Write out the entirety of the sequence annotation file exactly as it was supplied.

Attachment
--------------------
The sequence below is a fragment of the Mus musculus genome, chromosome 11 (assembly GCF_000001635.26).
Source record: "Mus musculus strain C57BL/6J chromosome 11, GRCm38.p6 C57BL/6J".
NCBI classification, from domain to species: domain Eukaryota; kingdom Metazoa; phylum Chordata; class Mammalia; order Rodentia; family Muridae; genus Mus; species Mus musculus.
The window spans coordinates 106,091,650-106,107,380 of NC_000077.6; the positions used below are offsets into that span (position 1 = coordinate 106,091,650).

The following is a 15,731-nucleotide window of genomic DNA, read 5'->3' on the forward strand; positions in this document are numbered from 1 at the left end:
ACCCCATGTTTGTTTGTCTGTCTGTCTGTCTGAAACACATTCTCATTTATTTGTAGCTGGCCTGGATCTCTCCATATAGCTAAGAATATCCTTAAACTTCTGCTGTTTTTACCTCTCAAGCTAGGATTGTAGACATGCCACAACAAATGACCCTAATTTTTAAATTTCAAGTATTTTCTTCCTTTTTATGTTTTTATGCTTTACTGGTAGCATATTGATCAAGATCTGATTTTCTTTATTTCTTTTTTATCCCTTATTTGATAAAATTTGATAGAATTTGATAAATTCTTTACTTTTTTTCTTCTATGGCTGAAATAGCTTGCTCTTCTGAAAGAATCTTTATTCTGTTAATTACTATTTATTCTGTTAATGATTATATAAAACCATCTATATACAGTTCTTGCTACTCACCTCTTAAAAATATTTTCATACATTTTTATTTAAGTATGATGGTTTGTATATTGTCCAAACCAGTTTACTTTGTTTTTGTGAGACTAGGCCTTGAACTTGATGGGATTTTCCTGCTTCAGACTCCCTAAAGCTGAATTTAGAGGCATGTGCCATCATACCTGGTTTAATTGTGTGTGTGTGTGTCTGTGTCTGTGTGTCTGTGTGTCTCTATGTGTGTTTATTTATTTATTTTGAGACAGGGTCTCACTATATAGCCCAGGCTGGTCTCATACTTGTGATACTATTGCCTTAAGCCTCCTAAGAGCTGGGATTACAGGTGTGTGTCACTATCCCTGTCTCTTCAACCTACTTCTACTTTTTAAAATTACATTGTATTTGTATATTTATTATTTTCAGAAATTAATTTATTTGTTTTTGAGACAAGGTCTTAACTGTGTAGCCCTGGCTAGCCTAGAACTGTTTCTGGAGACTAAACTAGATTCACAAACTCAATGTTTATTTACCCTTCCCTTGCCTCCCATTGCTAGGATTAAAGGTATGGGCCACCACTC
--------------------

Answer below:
The sequence below is a fragment of the Mus musculus genome, chromosome 11 (assembly GCF_000001635.26).
Source record: "Mus musculus strain C57BL/6J chromosome 11, GRCm38.p6 C57BL/6J".
NCBI classification, from domain to species: domain Eukaryota; kingdom Metazoa; phylum Chordata; class Mammalia; order Rodentia; family Muridae; genus Mus; species Mus musculus.
The window spans coordinates 106,091,650-106,107,380 of NC_000077.6; the positions used below are offsets into that span (position 1 = coordinate 106,091,650).

The following is a 15,731-nucleotide window of genomic DNA, read 5'->3' on the forward strand; positions in this document are numbered from 1 at the left end:
ACCCCATGTTTGTTTGTCTGTCTGTCTGTCTGAAACACATTCTCATTTATTTGTAGCTGGCCTGGATCTCTCCATATAGCTAAGAATATCCTTAAACTTCTGCTGTTTTTACCTCTCAAGCTAGGATTGTAGACATGCCACAACAAATGACCCTAATTTTTAAATTTCAAGTATTTTCTTCCTTTTTATGTTTTTATGCTTTACTGGTAGCATATTGATCAAGATCTGATTTTCTTTATTTCTTTTTTATCCCTTATTTGATAAAATTTGATAGAATTTGATAAATTCTTTACTTTTTTTCTTCTATGGCTGAAATAGCTTGCTCTTCTGAAAGAATCTTTATTCTGTTAATTACTATTTATTCTGTTAATGATTATATAAAACCATCTATATACAGTTCTTGCTACTCACCTCTTAAAAATATTTTCATACATTTTTATTTAAGTATGATGGTTTGTATATTGTCCAAACCAGTTTACTTTGTTTTTGTGAGACTAGGCCTTGAACTTGATGGGATTTTCCTGCTTCAGACTCCCTAAAGCTGAATTTAGAGGCATGTGCCATCATACCTGGTTTAATTGTGTGTGTGTGTGTCTGTGTCTGTGTGTCTGTGTGTCTCTATGTGTGTTTATTTATTTATTTTGAGACAGGGTCTCACTATATAGCCCAGGCTGGTCTCATACTTGTGATACTATTGCCTTAAGCCTCCTAAGAGCTGGGATTACAGGTGTGTGTCACTATCCCTGTCTCTTCAACCTACTTCTACTTTTTAAAATTACATTGTATTTGTATATTTATTATTTTCAGAAATTAATTTATTTGTTTTTGAGACAAGGTCTTAACTGTGTAGCCCTGGCTAGCCTAGAACTGTTTCTGGAGACTAAACTAGATTCACAAACTCAATGTTTATTTACCCTTCCCTTGCCTCCCATTGCTAGGATTAAAGGTATGGGCCACCACTC